What happened after that, I don't know. My body had decided that this would be a convenient point in the plot for it to fall unconscious...
I was awoken by the strangest sensation at my ear: a sort of gentle hissing and light nibbling. I opened my eyes, tentatively, but all I could see was the blue of the sky. Blinking, I peered at whatever was prodding at my ear. It was a tiny duck.
"SUB-JECT IS A-LIVE!" came a tin voice from my left. I snapped my head around to see a small robot rocking from side to side. I sat up, somewhat bewildered, and took in my surroundings. Me, the robot, and the duck were all on the Fairhurst lawn. In the distance, one of the local rabbits was chewing at a dock leaf.
The author, unconscious on the Fairhurst lawn, a tiny duck at her ear, and a small robot watching over her
The duck leapt onto my lap, shook out her wings, and clapped her bill a few times in various directions in quick succession. "Hi," I said, for want of any better response. "Good afternoon!" the duck replied, in a quacky sort of way.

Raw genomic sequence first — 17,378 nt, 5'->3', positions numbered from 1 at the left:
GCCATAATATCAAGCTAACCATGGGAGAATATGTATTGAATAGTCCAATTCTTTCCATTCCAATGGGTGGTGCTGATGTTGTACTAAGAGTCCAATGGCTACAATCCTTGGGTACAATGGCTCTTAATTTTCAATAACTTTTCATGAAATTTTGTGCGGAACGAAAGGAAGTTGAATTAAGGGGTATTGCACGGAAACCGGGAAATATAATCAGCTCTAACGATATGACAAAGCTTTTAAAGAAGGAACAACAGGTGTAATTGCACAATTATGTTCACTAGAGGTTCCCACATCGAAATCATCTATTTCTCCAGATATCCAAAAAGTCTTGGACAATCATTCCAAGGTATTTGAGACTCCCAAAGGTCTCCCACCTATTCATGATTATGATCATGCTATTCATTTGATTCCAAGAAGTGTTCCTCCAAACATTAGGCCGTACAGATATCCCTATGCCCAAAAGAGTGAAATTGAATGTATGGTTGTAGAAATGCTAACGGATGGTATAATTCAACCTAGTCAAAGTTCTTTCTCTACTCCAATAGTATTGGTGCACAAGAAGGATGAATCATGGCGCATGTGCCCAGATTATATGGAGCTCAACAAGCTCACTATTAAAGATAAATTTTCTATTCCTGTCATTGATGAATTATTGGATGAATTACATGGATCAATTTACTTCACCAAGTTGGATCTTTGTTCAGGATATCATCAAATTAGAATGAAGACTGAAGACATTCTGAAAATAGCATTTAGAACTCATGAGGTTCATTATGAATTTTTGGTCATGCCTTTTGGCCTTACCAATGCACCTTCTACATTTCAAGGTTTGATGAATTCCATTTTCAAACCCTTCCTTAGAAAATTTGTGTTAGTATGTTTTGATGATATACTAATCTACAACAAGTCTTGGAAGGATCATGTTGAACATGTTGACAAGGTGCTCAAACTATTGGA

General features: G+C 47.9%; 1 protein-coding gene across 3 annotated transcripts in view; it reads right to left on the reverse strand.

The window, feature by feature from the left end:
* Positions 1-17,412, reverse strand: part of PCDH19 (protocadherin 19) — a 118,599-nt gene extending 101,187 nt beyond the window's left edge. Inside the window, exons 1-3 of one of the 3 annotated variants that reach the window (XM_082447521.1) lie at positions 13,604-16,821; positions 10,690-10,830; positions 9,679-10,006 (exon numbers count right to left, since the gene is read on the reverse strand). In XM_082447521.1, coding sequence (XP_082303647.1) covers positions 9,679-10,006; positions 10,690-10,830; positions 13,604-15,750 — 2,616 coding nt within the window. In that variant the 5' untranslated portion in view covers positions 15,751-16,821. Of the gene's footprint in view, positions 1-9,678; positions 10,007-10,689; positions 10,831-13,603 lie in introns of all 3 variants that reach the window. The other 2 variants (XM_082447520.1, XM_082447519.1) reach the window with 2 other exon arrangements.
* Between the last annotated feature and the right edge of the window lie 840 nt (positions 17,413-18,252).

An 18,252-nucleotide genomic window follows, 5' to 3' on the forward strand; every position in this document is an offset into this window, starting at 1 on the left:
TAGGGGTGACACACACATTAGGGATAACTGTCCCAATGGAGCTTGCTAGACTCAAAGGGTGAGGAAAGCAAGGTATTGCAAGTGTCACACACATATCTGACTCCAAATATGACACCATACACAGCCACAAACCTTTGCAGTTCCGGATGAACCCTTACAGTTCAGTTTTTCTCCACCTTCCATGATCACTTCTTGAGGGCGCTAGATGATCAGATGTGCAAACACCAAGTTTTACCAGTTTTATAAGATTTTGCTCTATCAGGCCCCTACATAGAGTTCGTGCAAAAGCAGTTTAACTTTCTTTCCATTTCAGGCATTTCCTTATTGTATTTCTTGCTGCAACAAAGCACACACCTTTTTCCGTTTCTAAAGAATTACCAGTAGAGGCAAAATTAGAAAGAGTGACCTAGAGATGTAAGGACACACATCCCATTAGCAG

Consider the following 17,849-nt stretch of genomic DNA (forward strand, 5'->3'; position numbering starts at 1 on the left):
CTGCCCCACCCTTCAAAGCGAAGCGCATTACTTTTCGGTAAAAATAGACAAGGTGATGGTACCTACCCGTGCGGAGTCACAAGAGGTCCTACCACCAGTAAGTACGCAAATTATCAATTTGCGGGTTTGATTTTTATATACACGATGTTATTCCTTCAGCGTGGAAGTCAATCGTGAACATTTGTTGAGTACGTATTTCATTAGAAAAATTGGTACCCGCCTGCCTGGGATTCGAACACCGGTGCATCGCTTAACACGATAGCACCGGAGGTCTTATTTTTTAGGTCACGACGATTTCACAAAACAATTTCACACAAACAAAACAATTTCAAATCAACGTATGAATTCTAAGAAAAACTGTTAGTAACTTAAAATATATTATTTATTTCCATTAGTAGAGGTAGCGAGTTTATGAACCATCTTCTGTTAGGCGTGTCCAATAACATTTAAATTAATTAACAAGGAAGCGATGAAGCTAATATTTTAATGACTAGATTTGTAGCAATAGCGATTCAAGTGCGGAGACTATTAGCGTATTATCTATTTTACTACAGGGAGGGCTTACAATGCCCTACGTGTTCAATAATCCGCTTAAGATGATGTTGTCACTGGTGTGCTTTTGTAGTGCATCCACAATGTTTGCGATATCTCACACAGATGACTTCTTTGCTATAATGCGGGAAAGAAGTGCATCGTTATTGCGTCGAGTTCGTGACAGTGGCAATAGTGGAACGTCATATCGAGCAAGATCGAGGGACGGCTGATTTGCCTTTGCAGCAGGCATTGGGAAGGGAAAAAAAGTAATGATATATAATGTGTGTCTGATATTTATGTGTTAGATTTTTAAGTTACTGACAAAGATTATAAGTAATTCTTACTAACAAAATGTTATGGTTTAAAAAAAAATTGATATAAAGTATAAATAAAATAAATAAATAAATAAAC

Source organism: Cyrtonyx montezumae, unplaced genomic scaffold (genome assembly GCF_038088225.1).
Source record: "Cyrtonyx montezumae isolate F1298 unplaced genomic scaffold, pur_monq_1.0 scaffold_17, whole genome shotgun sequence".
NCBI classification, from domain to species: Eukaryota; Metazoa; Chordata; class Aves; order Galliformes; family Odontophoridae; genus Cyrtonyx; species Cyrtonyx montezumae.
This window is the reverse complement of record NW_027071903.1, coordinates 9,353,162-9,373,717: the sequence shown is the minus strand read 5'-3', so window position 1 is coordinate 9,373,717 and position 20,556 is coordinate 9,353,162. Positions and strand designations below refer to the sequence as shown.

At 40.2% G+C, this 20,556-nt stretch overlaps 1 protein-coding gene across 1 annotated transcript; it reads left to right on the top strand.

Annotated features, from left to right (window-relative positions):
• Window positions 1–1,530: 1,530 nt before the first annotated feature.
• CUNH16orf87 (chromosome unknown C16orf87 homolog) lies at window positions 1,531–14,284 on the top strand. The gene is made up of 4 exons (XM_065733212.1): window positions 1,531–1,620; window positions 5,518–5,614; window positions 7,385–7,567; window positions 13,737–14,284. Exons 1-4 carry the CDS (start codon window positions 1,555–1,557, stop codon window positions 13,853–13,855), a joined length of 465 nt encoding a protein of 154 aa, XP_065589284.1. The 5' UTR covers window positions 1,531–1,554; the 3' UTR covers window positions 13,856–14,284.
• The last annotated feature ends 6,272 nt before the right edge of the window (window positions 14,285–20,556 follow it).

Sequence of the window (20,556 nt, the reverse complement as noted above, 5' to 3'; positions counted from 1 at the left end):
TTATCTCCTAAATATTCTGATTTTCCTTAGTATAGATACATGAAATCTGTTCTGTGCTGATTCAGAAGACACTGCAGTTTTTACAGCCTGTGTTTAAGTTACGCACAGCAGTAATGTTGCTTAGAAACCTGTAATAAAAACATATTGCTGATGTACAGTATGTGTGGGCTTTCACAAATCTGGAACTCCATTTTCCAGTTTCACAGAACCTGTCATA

Then a curious gent with a pleasant open face appeared in my peripheral vision. There was something familiar about that face. "Doctor...?" I asked, quietly.
He chuckled. "J.B. Morrell, at your service. As ever I am..."
He proffered a hand towards me. I took it to shake it, but instead he helped me up off the ground. The duck flapped down to the ground and stood with the robot at the man's feet.
"I took the liberty of restoring the time streams as they had been before any 'unfortunate' interventions took place. I hope that wasn't an impertinence on my part?"
"Far from it!" I assured him. I looked about to check that everything was where I thought it should be. It was. "But how...?"